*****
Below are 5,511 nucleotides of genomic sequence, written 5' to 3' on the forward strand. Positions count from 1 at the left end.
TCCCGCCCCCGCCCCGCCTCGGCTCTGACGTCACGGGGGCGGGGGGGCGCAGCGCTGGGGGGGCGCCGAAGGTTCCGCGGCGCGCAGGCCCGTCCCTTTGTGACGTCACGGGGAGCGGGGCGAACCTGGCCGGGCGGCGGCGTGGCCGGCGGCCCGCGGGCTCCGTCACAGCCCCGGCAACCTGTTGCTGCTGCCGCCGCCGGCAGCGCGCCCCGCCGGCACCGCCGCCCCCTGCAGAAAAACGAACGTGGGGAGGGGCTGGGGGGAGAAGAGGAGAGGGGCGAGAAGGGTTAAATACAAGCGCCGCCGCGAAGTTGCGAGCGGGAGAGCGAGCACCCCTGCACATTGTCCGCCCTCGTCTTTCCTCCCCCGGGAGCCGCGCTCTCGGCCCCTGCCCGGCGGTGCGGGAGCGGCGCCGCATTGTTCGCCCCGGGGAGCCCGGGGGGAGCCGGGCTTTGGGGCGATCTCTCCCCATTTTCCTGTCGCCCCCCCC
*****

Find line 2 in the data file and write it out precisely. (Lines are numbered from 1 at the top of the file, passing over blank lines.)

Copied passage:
TCCCGCCCCCGCCCCGCCTCGGCTCTGACGTCACGGGGGCGGGGGGGCGCAGCGCTGGGGGGGCGCCGAAGGTTCCGCGGCGCGCAGGCCCGTCCCTTTGTGACGTCACGGGGAGCGGGGCGAACCTGGCCGGGCGGCGGCGTGGCCGGCGGCCCGCGGGCTCCGTCACAGCCCCGGCAACCTGTTGCTGCTGCCGCCGCCGGCAGCGCGCCCCGCCGGCACCGCCGCCCCCTGCAGAAAAACGAACGTGGGGAGGGGCTGGGGGGAGAAGAGGAGAGGGGCGAGAAGGGTTAAATACAAGCGCCGCCGCGAAGTTGCGAGCGGGAGAGCGAGCACCCCTGCACATTGTCCGCCCTCGTCTTTCCTCCCCCGGGAGCCGCGCTCTCGGCCCCTGCCCGGCGGTGCGGGAGCGGCGCCGCATTGTTCGCCCCGGGGAGCCCGGGGGGAGCCGGGCTTTGGGGCGATCTCTCCCCATTTTCCTGTCGCCCCCCCC